Tuesday, February 17

RIP Louis Jourdan

For a couple of decades he was certainly Hollywood's idea of the suave Continental lover.  It's probably fitting that he passed away on Valentine's Day.  It's been years since we've heard of him.  Although well-liked in the film industry, he always kept his private life very private.  He was never one to engage in much publicity and was never particularly given to ballyhooing his films.  He was married to the same woman, his childhood sweetheart, for 67 years.

His good looks, suave manner and elegant speaking voice kept him working for years, both in France and the United States.  He most often worked in romantic roles, both comedies and dramas, and was a superb villain, I think, due to the fact that his facial figures gave off an ambiguity, a mysteriousness and a sadness.  He often seemed to be studying people in scenes, taking quietness and reticence to an elevated place that could be unnerving for those of us watching him in the dark.  It was in these roles that I enjoyed him the most.  And of course he made a couple of musicals that I happened to catch.

He was born, one of three sons, in Marseilles in 1921 to a hotelier and his wife.  He was educated in France, England and Turkey.  It was in his home country that he attended acting school and while doing so, director Marc Allégret tapped him for his first movie role but the film was never completed because of the war.  He appeared in several films during the Occupation, mostly with Allégret in the director's chair.  When Jourdan's father was arrested by the gestapo, the young actor joined the resistance.  He helped print and distribute illegal leaflets.

A talent scout for Hollywood producer David O. Selznick spotted Jourdan in a French film and whisked him away to the film capital.  He made his American debut in The Paradine Case (1947), one of Alfred Hitchcock's least successful films.  The public didn't much care for it either, but I liked it.  Of course, it didn't hurt that Gregory Peck was the star.  He played a valet accused of murdering his employer and that mysterious face of his kept the audience guessing for most of the film.  Jourdan was hired against Hitchcock's wishes.  The director thought the actor's prettiness ruined the story.  But Selznick liked what he saw and put him under contract.  Jourdan could be feisty, however, and he was constantly put on suspension for refusing roles.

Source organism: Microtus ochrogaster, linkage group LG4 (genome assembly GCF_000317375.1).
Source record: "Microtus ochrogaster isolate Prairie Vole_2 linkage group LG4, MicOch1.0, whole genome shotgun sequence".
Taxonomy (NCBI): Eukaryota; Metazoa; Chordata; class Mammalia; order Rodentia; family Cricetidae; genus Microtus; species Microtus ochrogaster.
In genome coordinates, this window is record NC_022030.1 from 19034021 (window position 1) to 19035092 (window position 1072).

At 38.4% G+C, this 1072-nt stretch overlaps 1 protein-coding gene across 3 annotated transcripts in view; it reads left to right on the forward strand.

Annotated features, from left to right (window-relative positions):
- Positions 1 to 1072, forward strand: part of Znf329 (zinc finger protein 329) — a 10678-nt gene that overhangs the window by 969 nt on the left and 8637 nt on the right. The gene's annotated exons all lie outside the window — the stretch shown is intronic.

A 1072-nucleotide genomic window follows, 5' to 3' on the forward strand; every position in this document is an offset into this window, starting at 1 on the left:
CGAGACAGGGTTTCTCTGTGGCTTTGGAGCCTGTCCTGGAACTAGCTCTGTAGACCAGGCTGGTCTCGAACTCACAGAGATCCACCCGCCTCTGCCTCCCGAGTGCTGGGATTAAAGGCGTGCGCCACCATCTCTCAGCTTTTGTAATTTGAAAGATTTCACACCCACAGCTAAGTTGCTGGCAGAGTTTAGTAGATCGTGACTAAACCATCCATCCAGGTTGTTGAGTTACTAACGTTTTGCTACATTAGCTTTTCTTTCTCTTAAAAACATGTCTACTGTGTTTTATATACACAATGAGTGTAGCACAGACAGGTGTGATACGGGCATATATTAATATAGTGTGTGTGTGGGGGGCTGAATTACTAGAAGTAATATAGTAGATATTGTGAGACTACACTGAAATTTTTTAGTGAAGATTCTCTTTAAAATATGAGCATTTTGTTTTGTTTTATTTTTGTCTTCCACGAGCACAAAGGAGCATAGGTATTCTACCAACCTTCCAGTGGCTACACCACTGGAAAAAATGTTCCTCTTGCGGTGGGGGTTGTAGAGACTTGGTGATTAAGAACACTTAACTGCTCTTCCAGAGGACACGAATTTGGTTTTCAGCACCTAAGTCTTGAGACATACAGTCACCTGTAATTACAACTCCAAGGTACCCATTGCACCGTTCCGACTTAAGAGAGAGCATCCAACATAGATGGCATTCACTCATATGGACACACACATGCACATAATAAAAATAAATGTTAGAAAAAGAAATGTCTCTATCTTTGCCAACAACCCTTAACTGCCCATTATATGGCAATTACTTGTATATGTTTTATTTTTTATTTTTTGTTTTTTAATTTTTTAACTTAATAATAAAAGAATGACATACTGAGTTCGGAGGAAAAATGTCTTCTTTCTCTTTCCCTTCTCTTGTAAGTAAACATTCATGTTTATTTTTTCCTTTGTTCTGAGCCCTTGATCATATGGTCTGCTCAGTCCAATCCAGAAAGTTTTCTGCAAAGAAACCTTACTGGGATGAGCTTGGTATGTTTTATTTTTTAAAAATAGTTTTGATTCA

One he wisely didn't refuse is one of his best, Letter to an Unknown Woman (1948).  He brought a smarmy charm to the role of a concert pianist who seduces and abandons Joan Fontaine.  It turned out to be one of the best-written roles Jourdan would ever play and he was good in it.

In 1949 he was at MGM to play the lover of the married Madame Bovary, portrayed by Jennifer Jones.  With a cast that included James Mason and Van Heflin, it should have been great but it was too heavy-handed for most audiences.  He was at Fox in 1951 romancing Debra Paget in Bird of Paradise and Jean Peters in Anne of the Indies... both fun and forgettable.  Perhaps they are why he returned to France for a couple of films.

And now the entire "3 Coins" cast is gone

When he returned, he was one of the six principals in Fox's 1954 worldwide hit, Three Coins in the Fountain.  If the truth be told, it was more silliness about three girls looking for love.  Jourdan played a prince with his usual haughty charm while Maggie McNamara swooned.  It was a help that Clifton Webb, Dorothy McGuire, Jean Peters and Rossano Brazzi were along for the mush and a title song helped push the film to the top of the box office.

Interesting that he didn't use the popularity of the film to propel him in films and that he debuted on Broadway instead.  He was a most successful run in The Immoralist, sharing the stage with Geraldine Page and James Dean.  Despite Jourdan's excellent notices, all eyes and ears were on Dean.